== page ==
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Manufacturing Association Sees More Evidence of Strengthening Recovery

Press release from the issuing company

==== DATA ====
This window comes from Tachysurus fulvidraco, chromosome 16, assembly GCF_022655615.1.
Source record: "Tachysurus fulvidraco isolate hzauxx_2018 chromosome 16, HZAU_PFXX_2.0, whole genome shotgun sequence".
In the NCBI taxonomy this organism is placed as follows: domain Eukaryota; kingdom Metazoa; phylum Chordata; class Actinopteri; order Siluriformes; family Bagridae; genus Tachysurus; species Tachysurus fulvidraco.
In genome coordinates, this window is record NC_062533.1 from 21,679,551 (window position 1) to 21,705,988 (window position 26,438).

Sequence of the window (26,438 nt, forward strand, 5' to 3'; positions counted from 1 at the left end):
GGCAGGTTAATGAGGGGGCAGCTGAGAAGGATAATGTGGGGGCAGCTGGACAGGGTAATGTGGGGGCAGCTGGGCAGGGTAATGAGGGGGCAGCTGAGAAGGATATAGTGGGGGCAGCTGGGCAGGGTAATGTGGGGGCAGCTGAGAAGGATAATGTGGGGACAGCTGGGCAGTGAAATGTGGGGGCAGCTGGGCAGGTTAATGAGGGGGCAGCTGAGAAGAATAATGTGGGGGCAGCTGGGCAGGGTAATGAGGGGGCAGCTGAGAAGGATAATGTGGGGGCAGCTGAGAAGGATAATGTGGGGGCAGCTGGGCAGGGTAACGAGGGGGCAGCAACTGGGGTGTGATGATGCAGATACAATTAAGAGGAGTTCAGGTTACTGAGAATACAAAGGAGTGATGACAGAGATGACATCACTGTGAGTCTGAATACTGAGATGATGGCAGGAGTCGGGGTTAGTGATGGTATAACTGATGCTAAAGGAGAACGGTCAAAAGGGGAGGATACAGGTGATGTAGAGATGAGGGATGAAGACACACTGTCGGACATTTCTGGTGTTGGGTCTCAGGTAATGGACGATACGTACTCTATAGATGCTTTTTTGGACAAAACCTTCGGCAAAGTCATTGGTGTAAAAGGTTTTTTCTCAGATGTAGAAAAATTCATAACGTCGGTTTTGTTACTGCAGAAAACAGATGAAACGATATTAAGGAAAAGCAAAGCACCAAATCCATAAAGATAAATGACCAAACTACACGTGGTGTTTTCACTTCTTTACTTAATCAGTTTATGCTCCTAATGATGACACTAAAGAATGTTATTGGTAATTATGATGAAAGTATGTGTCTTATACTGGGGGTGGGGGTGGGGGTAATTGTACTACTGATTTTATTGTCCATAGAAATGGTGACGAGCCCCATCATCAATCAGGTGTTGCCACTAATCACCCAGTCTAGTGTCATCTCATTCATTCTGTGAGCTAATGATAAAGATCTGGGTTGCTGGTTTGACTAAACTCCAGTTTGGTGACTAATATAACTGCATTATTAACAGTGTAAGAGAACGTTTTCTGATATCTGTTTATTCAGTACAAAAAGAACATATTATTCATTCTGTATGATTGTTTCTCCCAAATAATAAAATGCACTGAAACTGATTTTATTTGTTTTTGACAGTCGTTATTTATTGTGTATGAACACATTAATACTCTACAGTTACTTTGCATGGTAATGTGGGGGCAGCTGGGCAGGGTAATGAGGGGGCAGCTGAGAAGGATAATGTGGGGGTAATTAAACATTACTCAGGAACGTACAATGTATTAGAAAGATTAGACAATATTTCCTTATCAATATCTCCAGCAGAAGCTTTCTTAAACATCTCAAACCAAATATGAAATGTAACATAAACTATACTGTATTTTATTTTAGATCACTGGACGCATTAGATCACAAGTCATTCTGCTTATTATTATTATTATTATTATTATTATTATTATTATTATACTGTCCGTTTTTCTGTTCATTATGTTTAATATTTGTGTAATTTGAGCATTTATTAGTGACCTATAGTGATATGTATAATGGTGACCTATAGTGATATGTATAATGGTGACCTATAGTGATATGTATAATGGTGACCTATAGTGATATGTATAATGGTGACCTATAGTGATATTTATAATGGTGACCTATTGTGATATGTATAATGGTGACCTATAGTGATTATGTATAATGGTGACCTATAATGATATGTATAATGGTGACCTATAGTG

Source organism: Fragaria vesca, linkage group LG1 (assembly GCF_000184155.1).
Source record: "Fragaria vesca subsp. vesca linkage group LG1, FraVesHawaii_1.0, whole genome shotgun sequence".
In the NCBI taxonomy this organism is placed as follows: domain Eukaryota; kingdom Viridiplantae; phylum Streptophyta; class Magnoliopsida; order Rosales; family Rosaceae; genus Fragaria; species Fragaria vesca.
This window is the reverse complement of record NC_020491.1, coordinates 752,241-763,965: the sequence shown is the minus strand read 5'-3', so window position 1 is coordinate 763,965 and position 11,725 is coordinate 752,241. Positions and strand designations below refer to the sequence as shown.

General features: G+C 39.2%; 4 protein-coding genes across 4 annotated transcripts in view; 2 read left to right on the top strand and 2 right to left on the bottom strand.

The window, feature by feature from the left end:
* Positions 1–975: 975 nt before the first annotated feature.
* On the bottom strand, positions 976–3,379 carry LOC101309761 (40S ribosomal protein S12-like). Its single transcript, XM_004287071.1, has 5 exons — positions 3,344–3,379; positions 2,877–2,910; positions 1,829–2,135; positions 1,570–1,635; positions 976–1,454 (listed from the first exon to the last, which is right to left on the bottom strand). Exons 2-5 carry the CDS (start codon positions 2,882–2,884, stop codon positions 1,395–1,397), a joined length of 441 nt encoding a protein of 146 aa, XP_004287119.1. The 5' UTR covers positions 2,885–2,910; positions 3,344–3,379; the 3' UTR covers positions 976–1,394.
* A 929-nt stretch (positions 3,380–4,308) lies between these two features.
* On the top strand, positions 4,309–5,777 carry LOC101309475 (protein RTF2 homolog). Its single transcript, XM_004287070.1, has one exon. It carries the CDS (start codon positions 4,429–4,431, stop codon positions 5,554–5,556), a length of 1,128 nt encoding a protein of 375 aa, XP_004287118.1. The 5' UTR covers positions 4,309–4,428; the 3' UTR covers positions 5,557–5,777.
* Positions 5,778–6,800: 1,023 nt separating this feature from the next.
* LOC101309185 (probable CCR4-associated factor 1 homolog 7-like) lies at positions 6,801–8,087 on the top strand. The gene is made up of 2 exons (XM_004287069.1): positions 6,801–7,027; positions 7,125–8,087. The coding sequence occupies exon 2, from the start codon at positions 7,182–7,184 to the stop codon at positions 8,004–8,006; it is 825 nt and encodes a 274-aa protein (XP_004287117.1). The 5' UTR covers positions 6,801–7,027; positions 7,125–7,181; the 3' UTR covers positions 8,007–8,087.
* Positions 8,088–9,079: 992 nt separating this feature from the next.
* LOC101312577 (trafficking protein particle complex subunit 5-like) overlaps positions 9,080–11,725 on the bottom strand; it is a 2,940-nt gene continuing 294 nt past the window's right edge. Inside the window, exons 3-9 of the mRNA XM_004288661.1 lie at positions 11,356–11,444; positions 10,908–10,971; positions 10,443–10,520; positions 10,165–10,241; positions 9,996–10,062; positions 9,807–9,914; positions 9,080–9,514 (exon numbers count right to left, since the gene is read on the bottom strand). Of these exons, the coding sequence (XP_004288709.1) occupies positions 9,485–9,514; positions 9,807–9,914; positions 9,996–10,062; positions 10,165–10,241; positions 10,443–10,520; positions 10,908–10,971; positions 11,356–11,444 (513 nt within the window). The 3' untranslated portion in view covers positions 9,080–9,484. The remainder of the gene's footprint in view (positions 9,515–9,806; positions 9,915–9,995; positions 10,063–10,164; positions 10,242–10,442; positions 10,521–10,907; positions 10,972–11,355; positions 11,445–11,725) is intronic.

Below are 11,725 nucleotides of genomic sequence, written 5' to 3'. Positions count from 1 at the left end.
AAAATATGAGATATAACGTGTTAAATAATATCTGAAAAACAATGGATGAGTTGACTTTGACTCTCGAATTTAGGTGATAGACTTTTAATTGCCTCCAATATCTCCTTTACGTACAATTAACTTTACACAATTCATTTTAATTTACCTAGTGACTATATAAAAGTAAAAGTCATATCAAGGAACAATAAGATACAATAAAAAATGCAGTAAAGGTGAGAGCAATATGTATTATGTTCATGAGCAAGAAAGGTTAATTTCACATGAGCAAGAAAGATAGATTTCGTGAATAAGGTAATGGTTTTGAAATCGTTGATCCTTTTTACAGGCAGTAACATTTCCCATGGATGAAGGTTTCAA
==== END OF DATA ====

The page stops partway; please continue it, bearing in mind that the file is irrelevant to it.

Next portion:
WASHINGTON, D.C., March 19, 2002 – The Commerce Department report indicating that new orders for manufactured goods rose 1.6 percent in January,  following a more modest 0.7 percent rise in December, is the third recent statistic indicating that a broad-based recovery in manufacturing may be in the works, said National Association of Manufacturers chief economist David Huether referencing the March 6th report.    “(the) release, which shows that shipments of both durable and nondurables accelerated in January, is notable for its dispersion,” Huether said.  “Excluding transportation, which I expected to rise as automakers rebuild stocks following historically strong sales in the 4th quarter, both orders and shipments rose at a healthy pace of 1.2 and 1.8 percent respectively.   “Thankfully, today’s report reflects only a modest downward revision to the preliminary report on January durable goods orders that came out last week,” Huether said.  “When combined with the February ISM report that manufacturing activity expanded last month, today’s release offers persuasive evidence that the industrial sector is gaining momentum.       “Inventories continue to be worked off, though at slower rate of -0.6 percent compared to the two previous monthly declines that averaged -1.1 percent,” Huether said.  The inventory correction is over in the auto sector and the overhang in the rest of manufacturing is moderating significantly.   “However, due to a weak profit picture, an over-valued dollar and sluggish growth abroad, I expect the recovery to be modest during the first half of 2002, with manufacturing output growing at an annual rate of roughly 2 percent during the first six months of 2002,” Huether concluded.